Georgia made history this week: The state elected a Black Senator on Tuesday for the first time ever. Rev. Raphael Warnock, a Morehouse graduate who serves as senior pastor of the storied Ebenezer Baptist Church once pastored by Dr. Martin Luther King, Jr., will be representing Georgia in the Senate as soon as the results are certified. Along with the win of his fellow Georgian, Jon Ossoff, the Senate will effectively be in Democratic hands, as will the House and the Presidency. Sadly, a different kind of history was also made this week, when an angry, violent, mob of mostly white Trump supporters broke into the Capitol on Wednesday, smashing windows, destroying private offices and violating public spaces. With encouragement from the man occupying the highest office in the land, the mob forced our elected representatives to flee the House and Senate floors as they were undertaking the constitutionally mandated certification of the 2020 presidential election. The people who perpetrated this attack against our democracy were fueled by misinformation, much of it coming from the President himself: That dead people had voted, that voting machines had somehow switched votes, that the election was rigged and widespread fraud had handed Biden the presidency. But they were also acting on another kind of misinformation, another kind of lie—a lie that erases the genius and the contributions of Black people, a lie that ignores the fact that it was Black hands that made America what it is, that unpaid Black labor built the very buildings that serve as the seat of our democracy (https://www.aoc.gov/explore-capitol-campus/art/slave-labor-commemorative-marker) . They were fueled by the lie that is white supremacy. If we are to move beyond the gridlock that has been our political fate for years, we need to face up to this lie embedded deep within our entire public life. On this week’s show, your hosts Melissa Harris-Perry and Dorian Warren undertake a system check of the very foundation of our politics. Our guest and guide this week is Hasan Kwame Jeffries, associate professor of history at The Ohio State University where he teaches courses on the Civil Rights and Black Power Movements. He reminds us that the violence we saw at the Capitol this week is not an anomaly—in fact, political violence is what birthed this nation. The American Revolution, the Civil War, the brutal suppression of Reconstruction and the stiff resistance to the Civil Rights Movement, political violence has long been used to perpetuate white supremacy in this country. And too often, Black agency and emancipation has been bartered away to avoid further political violence. But Prof. Jeffries points us toward a way to hold people—whether they’re the people who stormed the Capitol or the politicians who egged them on—accountable for their political violence, and a way to recognizing and honoring the full contributions that Black Americans have made to our republic. Our final word this week goes to Professor Blair Kelley, Associate Professor of History at North Carolina State University. System Check listeners will remember Prof. Kelley from episode 2, in which she gave us a deeply personal perspective on voter suppression (https://www.thenation.com/podcast/politics/voting-election-electoral-college/) —this week, she reminds us of all the working class Black folks who have asserted their right to participate in a political system that more often than not thwarted and devalued their input. It is our task to honor their legacy. System Checklist Transforming analysis into action, the System Check Team gives listeners three action items this week: Take Action: The politicians who aided and abetted this week’s assault on democracy must be held accountable. Prof. Hasan Kwame Jeffries’s brother, Rep. Hakeem Jeffries (https://twitter.com/RepJeffries/status/1347245549188239360?ref_src=twsrc%5Egoogle%7Ctwcamp%5Eserp%7Ctwgr%5Etweet) , is one of a chorus of politicians who came out today demanding President Trump’s removal from office. Add your name as a co-signer of Rep. Cori Bush’s bill to investigate and expel members of congress who fomented the storming of the Capitol (https://gopcoup.com/) , and help shift the balance of power in the Senate, that most unequal of institutions, by telling your representatives to make Washington, DC the 51st state (https://statehood.dc.gov/page/contact-congress#/3/) . Get Informed: How do we fight misinformation? By educating ourselves. This week’s political violence didn’t come out of nowhere (https://www.thenation.com/article/politics/proud-boys-capitol/) , it’s a clear response to the progressive political gains made this year, facilitated by the work of Black women from Stacey Abrams all the way back to Fannie Lour Hamer (https://www.thenation.com/article/politics/black-women-voting-rights/) . Check out Prof. Jeffries’s moving TedTalk (https://www.ted.com/talks/hasan_kwame_jeffries_why_we_must_confront_the_painful_parts_of_us_history/transcript?language=en#t-95967) , mentioned in today’s show. Listen to Rev. Raphael Warnock’s speech (https://www.11alive.com/article/news/politics/elections/raphael-warnock-georgia-senate-runoff-statement/507-43edf954-2b32-4730-a035-fde09b50f2b5) after his defeat of Sen. Kelly Loeffler to learn how the son of a woman who picked someone else’s cotton could become a US Senator. Watch: And while you’re at it, treat yourself to Elizabeth Alexander’s full reading of “Praise Song for the Day” (https://www.youtube.com/watch?v=_vLBnFk-OFc) at the 2009 inauguration of Barack Obama. As always, we welcome your additions to our Checklist! Use our Twitter (https://twitter.com/SystemCheckPod) and Facebook (https://www.facebook.com/SystemCheckPod/) pages to add your comments, suggested actions, and organizations to support. And if you like the show, subscribe on Apple Podcasts (https://podcasts.apple.com/us/podcast/system-check/id1536830138) , Spotify (https://open.spotify.com/show/0vI1wNUVfYbZXMIM6nciaX?si=VoRgIzndRVG4Xw_rQNGKmQ) , or wherever you get your podcasts for new episodes every Friday. System Check is a project of The Nation magazine, hosted by Melissa Harris-Perry and Dorian Warren and produced by Sophia Steinert-Evoy. Support for System Check comes from Omidyar Network, a social change venture that is reimagining how capitalism should work. Learn more about their efforts to recenter our economy around individuals, community, and societal well-being at Omidyar.com (http://omidyar.com/) . Our executive producer is Frank Reynolds. Our theme music is by Brooklyn-based artist and producer Jachary (https://jachary.bandcamp.com/) . Subscribe to The Nation to support all of our podcasts: http://thenation.com/systemchecksubs.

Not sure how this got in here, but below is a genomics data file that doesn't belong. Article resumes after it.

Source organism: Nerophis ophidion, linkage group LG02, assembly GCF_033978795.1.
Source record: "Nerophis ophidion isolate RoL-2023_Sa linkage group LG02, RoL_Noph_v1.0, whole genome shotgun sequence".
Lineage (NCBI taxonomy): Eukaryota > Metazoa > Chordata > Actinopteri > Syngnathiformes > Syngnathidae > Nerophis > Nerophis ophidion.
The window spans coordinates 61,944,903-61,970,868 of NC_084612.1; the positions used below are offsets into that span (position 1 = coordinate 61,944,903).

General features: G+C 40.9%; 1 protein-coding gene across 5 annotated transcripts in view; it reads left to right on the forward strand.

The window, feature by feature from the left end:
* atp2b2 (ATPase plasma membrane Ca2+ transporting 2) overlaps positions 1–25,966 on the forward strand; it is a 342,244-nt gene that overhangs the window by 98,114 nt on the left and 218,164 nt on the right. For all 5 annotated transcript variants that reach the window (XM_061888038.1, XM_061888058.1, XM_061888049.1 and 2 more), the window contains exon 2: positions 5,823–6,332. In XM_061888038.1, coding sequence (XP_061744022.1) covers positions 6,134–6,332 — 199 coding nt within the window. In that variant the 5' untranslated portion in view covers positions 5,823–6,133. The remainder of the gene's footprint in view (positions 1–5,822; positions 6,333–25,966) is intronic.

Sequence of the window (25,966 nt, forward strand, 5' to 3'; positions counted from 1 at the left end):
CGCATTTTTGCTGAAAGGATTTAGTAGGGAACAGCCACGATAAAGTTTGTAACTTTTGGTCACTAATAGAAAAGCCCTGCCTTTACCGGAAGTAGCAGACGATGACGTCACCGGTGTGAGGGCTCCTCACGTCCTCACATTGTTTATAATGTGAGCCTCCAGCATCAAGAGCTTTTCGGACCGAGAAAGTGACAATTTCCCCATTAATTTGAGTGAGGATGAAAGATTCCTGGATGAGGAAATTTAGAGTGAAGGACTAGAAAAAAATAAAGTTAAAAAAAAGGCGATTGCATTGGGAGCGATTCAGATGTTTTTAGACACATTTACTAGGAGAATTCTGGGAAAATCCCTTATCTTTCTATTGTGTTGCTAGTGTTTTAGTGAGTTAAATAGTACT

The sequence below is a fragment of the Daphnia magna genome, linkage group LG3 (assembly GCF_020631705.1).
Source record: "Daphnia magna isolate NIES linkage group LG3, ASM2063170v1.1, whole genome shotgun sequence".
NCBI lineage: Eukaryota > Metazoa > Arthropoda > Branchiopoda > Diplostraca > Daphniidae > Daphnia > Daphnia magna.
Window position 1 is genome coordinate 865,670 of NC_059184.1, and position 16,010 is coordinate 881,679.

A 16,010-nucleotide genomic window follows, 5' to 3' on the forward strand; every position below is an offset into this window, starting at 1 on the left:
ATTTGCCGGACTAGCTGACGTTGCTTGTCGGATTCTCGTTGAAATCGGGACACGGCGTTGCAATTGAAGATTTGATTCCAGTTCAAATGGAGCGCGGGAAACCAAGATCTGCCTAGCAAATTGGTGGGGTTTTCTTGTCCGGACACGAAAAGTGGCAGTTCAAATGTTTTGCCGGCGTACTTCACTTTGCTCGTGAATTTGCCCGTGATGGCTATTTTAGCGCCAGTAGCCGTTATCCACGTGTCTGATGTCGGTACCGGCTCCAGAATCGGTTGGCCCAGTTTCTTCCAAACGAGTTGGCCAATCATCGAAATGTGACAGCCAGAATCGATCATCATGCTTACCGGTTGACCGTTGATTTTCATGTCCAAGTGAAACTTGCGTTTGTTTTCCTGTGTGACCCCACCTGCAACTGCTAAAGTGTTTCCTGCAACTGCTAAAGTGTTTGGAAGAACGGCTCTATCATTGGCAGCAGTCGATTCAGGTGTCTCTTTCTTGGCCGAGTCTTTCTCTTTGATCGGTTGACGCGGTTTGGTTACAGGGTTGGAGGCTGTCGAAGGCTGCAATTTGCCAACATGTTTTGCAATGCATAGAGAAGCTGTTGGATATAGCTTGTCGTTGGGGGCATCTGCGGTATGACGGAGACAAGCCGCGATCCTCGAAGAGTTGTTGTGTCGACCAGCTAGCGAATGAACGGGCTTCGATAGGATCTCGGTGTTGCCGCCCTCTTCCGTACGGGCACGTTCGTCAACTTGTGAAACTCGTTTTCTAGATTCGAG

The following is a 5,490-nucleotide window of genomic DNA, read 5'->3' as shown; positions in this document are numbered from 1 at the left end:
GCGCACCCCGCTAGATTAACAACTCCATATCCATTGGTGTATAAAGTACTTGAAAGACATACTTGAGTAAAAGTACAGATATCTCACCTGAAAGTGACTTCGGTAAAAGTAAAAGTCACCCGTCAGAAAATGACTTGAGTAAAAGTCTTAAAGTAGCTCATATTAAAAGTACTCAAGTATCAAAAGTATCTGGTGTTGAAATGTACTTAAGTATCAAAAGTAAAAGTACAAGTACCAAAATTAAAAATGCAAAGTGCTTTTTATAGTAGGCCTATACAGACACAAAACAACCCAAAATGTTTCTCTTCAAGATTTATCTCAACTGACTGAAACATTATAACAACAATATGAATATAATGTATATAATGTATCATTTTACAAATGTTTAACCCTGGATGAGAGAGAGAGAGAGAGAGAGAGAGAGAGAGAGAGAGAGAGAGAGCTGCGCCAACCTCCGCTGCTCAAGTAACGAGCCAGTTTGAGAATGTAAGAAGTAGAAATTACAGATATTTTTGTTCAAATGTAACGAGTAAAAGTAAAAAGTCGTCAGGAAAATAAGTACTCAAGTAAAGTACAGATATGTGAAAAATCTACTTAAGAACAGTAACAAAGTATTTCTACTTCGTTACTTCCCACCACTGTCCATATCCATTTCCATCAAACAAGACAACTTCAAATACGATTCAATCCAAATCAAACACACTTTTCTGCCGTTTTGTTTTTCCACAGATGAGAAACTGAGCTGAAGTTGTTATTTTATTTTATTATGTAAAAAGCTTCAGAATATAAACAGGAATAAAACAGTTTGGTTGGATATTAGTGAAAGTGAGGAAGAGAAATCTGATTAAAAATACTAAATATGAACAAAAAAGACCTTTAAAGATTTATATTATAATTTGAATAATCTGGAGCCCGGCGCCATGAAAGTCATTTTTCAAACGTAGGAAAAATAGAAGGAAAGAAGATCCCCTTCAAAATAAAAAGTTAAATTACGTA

35 min